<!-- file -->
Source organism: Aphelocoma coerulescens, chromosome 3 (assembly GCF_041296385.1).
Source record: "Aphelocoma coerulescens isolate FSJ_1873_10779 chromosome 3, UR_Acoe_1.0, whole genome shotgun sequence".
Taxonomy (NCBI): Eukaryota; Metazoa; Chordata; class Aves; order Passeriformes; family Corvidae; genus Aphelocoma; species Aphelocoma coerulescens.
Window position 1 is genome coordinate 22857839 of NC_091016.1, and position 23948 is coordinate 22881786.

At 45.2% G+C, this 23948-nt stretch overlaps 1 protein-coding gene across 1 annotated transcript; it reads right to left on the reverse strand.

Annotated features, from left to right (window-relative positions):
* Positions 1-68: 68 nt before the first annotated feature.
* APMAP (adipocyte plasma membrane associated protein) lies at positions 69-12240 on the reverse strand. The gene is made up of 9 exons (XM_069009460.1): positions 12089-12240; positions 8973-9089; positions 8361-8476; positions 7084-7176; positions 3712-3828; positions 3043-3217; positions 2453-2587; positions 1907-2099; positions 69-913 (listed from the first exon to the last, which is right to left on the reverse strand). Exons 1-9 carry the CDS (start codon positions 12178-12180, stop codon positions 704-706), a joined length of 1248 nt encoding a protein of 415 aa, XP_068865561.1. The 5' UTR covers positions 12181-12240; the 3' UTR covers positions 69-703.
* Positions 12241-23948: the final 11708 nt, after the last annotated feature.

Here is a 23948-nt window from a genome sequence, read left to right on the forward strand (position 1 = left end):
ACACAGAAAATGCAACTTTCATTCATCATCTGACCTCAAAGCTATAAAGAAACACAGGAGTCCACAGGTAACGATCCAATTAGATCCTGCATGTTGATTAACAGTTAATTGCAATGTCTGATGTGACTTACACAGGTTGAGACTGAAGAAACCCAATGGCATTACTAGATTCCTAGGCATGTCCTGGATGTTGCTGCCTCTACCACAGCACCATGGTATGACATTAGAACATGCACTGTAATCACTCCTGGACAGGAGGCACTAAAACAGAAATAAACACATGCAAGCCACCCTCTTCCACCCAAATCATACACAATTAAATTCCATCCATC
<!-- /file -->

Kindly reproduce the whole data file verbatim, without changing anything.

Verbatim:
Source organism: Aphelocoma coerulescens, chromosome 3 (assembly GCF_041296385.1).
Source record: "Aphelocoma coerulescens isolate FSJ_1873_10779 chromosome 3, UR_Acoe_1.0, whole genome shotgun sequence".
Taxonomy (NCBI): Eukaryota; Metazoa; Chordata; class Aves; order Passeriformes; family Corvidae; genus Aphelocoma; species Aphelocoma coerulescens.
Window position 1 is genome coordinate 22857839 of NC_091016.1, and position 23948 is coordinate 22881786.

At 45.2% G+C, this 23948-nt stretch overlaps 1 protein-coding gene across 1 annotated transcript; it reads right to left on the reverse strand.

Annotated features, from left to right (window-relative positions):
* Positions 1-68: 68 nt before the first annotated feature.
* APMAP (adipocyte plasma membrane associated protein) lies at positions 69-12240 on the reverse strand. The gene is made up of 9 exons (XM_069009460.1): positions 12089-12240; positions 8973-9089; positions 8361-8476; positions 7084-7176; positions 3712-3828; positions 3043-3217; positions 2453-2587; positions 1907-2099; positions 69-913 (listed from the first exon to the last, which is right to left on the reverse strand). Exons 1-9 carry the CDS (start codon positions 12178-12180, stop codon positions 704-706), a joined length of 1248 nt encoding a protein of 415 aa, XP_068865561.1. The 5' UTR covers positions 12181-12240; the 3' UTR covers positions 69-703.
* Positions 12241-23948: the final 11708 nt, after the last annotated feature.

Here is a 23948-nt window from a genome sequence, read left to right on the forward strand (position 1 = left end):
ACACAGAAAATGCAACTTTCATTCATCATCTGACCTCAAAGCTATAAAGAAACACAGGAGTCCACAGGTAACGATCCAATTAGATCCTGCATGTTGATTAACAGTTAATTGCAATGTCTGATGTGACTTACACAGGTTGAGACTGAAGAAACCCAATGGCATTACTAGATTCCTAGGCATGTCCTGGATGTTGCTGCCTCTACCACAGCACCATGGTATGACATTAGAACATGCACTGTAATCACTCCTGGACAGGAGGCACTAAAACAGAAATAAACACATGCAAGCCACCCTCTTCCACCCAAATCATACACAATTAAATTCCATCCATC